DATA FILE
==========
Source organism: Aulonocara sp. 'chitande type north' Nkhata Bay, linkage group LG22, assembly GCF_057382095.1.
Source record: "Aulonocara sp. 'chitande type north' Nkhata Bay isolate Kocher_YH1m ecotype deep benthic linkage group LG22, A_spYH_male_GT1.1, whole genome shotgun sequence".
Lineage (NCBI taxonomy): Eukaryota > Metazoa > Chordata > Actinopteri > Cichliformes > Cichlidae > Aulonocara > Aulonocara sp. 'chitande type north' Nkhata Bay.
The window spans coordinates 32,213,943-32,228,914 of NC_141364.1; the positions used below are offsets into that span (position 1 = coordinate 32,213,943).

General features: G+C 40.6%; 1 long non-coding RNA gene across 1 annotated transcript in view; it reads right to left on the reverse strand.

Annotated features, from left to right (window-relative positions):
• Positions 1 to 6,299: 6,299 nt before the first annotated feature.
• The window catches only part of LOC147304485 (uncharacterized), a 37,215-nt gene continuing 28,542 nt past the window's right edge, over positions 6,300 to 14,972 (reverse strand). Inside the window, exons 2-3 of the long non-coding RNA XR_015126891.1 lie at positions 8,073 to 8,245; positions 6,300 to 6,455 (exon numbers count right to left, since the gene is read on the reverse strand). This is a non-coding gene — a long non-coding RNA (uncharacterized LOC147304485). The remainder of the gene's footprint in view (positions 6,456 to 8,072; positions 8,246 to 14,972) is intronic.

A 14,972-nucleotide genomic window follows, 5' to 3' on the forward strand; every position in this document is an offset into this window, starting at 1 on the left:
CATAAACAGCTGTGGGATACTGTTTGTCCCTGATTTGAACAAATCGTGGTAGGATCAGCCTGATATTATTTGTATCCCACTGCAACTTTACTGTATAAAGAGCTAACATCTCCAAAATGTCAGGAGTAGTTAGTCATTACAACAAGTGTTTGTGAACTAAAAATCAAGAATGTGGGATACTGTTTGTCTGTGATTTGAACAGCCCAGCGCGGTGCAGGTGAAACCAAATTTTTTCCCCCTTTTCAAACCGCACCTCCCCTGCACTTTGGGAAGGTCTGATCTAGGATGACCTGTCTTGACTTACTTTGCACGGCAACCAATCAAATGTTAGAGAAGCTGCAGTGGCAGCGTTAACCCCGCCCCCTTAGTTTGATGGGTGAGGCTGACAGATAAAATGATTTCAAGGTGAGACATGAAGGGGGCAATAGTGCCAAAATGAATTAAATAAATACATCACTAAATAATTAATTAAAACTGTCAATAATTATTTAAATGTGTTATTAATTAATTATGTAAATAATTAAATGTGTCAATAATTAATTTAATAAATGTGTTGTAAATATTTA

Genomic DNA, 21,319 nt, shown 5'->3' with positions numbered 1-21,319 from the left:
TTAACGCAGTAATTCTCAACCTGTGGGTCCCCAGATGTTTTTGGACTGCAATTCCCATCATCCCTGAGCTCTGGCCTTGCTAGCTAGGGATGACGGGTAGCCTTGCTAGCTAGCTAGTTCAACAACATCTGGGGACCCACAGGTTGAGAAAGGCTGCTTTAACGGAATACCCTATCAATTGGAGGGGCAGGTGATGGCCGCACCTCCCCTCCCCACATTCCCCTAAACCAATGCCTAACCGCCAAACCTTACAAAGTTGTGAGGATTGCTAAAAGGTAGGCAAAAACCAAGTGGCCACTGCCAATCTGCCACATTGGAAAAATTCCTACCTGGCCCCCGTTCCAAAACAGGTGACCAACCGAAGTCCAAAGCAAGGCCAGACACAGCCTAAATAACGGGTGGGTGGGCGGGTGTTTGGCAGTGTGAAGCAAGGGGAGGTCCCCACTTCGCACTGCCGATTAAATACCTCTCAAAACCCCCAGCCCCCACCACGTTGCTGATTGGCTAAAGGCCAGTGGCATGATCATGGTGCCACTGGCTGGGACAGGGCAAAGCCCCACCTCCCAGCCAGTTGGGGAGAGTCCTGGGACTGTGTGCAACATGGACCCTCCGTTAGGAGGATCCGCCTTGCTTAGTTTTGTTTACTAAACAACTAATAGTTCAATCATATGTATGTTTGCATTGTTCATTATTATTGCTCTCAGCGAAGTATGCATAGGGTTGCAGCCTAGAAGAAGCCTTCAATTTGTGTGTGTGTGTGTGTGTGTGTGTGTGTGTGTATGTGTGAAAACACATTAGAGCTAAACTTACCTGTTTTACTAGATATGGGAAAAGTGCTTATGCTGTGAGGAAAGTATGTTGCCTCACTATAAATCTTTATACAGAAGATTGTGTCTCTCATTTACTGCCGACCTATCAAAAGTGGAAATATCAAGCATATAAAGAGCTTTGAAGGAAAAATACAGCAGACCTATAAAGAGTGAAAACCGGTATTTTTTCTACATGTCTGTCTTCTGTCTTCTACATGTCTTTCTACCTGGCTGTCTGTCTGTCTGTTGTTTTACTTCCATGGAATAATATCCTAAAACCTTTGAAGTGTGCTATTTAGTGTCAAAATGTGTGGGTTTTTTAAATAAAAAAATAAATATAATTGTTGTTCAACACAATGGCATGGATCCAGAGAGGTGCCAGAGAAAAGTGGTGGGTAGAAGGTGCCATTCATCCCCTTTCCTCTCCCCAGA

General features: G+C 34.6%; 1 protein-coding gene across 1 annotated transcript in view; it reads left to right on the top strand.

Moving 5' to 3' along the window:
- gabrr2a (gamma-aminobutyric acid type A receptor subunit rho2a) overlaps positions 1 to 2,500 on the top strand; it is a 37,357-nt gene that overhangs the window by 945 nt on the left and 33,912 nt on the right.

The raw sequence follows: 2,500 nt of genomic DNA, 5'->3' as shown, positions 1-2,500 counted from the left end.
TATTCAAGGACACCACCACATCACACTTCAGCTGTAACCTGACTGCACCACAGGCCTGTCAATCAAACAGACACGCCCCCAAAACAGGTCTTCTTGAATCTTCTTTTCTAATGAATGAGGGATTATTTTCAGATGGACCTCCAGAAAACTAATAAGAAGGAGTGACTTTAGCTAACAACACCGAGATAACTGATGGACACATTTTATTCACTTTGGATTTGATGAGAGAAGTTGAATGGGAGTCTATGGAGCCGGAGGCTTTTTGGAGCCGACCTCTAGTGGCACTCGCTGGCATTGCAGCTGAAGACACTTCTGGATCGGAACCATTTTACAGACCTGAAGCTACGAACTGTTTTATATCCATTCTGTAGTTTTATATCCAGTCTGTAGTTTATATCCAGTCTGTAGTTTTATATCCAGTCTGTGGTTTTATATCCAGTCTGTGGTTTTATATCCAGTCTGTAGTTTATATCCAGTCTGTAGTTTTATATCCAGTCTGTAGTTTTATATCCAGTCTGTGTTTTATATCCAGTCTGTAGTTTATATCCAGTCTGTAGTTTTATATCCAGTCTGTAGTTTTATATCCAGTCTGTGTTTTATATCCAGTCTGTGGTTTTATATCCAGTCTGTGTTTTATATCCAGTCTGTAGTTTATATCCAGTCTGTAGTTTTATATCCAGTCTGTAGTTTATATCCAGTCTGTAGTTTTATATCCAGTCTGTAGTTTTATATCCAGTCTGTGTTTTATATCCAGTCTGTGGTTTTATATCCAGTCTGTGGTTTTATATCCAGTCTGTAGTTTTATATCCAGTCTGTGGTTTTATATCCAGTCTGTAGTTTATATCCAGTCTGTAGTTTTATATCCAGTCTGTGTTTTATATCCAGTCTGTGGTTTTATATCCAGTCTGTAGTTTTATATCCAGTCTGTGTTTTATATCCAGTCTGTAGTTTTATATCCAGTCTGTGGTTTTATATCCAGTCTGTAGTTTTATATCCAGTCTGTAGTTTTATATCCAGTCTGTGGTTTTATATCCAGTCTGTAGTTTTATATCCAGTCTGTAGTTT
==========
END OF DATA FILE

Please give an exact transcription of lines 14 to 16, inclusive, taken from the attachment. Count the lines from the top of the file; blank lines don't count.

Moving 5' to 3' along the window:
- gabrr2a (gamma-aminobutyric acid type A receptor subunit rho2a) overlaps positions 1 to 2,500 on the top strand; it is a 37,357-nt gene that overhangs the window by 945 nt on the left and 33,912 nt on the right.

The raw sequence follows: 2,500 nt of genomic DNA, 5'->3' as shown, positions 1-2,500 counted from the left end.